Whether you are  a trader, a salesperson, a fund manager, a Master of the Universe or indeed an interested by-stander,  what you want is information, opinion and debate and Twitter gives it to you. For the traditional common-or-garden sell-side analyst, this demands a change of approach. The public dissemination of non market-moving information and broad macro-economic views should not be subject to restraint by regulatory authorities. At the same time, the analyst does not necessarily know for sure how markets will react to news. In the instance of Cyprus' woes, we have all known for a long time that a bailout was needed as a result of losses incurred by over-leveraged banks as the Greek crisis deepened. Whether the terms of a bailout will cause further risk aversion and contagion is a matter of opinion, and the best way to establish how the mood in financial markets will evolve, is to express an opinion and open it up to a wider debate.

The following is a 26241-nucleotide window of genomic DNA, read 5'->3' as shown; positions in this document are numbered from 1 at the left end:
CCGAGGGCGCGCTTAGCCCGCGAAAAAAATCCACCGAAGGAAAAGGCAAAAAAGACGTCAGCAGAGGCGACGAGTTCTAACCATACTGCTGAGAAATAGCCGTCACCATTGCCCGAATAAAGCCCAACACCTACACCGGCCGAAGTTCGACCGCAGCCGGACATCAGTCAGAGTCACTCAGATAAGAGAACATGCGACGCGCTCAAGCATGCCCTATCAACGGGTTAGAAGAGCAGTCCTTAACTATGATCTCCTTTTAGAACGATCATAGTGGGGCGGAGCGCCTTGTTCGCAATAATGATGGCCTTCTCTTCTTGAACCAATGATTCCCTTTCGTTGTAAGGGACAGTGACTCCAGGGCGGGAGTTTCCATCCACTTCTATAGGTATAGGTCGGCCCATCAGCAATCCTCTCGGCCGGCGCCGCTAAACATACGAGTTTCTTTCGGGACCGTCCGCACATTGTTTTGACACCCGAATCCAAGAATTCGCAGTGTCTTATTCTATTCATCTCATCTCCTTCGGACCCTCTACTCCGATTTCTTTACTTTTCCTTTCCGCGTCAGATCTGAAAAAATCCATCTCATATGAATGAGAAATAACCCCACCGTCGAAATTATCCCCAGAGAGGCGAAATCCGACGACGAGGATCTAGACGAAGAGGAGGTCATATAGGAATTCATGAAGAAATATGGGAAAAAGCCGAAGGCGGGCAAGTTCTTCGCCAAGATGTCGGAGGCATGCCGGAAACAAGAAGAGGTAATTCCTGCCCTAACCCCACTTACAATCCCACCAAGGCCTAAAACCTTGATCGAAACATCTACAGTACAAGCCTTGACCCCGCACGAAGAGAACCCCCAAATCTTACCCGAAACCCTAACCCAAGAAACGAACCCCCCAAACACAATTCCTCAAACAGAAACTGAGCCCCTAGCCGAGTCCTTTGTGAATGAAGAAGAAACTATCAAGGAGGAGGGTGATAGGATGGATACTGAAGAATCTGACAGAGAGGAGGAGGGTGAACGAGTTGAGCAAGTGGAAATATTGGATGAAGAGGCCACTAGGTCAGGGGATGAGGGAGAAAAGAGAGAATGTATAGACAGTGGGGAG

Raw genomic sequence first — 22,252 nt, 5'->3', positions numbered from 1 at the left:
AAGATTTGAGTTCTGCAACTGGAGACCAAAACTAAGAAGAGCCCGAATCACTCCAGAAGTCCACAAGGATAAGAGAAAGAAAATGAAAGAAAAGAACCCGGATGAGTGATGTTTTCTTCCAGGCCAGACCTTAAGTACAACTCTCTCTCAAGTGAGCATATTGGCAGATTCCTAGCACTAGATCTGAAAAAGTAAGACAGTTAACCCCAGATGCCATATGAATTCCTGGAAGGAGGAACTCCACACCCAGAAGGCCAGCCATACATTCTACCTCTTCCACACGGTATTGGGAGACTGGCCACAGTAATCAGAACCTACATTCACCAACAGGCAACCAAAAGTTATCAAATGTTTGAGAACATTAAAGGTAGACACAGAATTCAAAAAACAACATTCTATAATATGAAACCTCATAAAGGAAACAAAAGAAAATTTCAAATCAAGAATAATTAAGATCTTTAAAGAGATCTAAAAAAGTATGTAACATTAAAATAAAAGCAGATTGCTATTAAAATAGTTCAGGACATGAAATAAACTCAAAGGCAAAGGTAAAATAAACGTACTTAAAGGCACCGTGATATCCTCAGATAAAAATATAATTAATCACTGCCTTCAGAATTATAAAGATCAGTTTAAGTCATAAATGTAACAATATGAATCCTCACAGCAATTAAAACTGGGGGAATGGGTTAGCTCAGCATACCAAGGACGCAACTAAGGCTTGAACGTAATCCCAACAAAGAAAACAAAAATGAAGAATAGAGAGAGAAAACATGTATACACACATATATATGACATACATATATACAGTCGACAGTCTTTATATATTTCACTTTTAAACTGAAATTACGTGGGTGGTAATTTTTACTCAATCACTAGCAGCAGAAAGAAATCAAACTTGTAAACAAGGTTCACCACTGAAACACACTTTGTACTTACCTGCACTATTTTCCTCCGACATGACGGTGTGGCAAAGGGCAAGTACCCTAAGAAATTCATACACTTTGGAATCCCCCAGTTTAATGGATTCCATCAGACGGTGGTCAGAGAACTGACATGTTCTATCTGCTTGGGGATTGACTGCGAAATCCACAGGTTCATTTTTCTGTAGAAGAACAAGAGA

So 300 years ago, I would have headed for Covent Garden this morning, with my top hat and my cane, in order to sound out the mood of those I respect. Today,  I am more likely to go to Starbucks in Crouch End before returning home, coffee in hand to shoot the breeze on-line. I'll be doing so in a personal capacity, and I'll be wary of the need to comply with regulations surrounding the publication of research that were written long before the social media revolution happened, but just because my business card says 'Strategist' rather than "Middle-aged bald bloke trying to figure it out" doesn't mean I can do without the debate.

Sunday, 17 March 2013

Cypriot precedents

The news that Cyprus, in return for an EU-led bailout, will impose a debt for equity swap 'haircut' on bank depositors, is  reverberating around the blogosphere and press. There is plenty of outrage on offer, though in fairness viable alternative proposals were thin on the ground.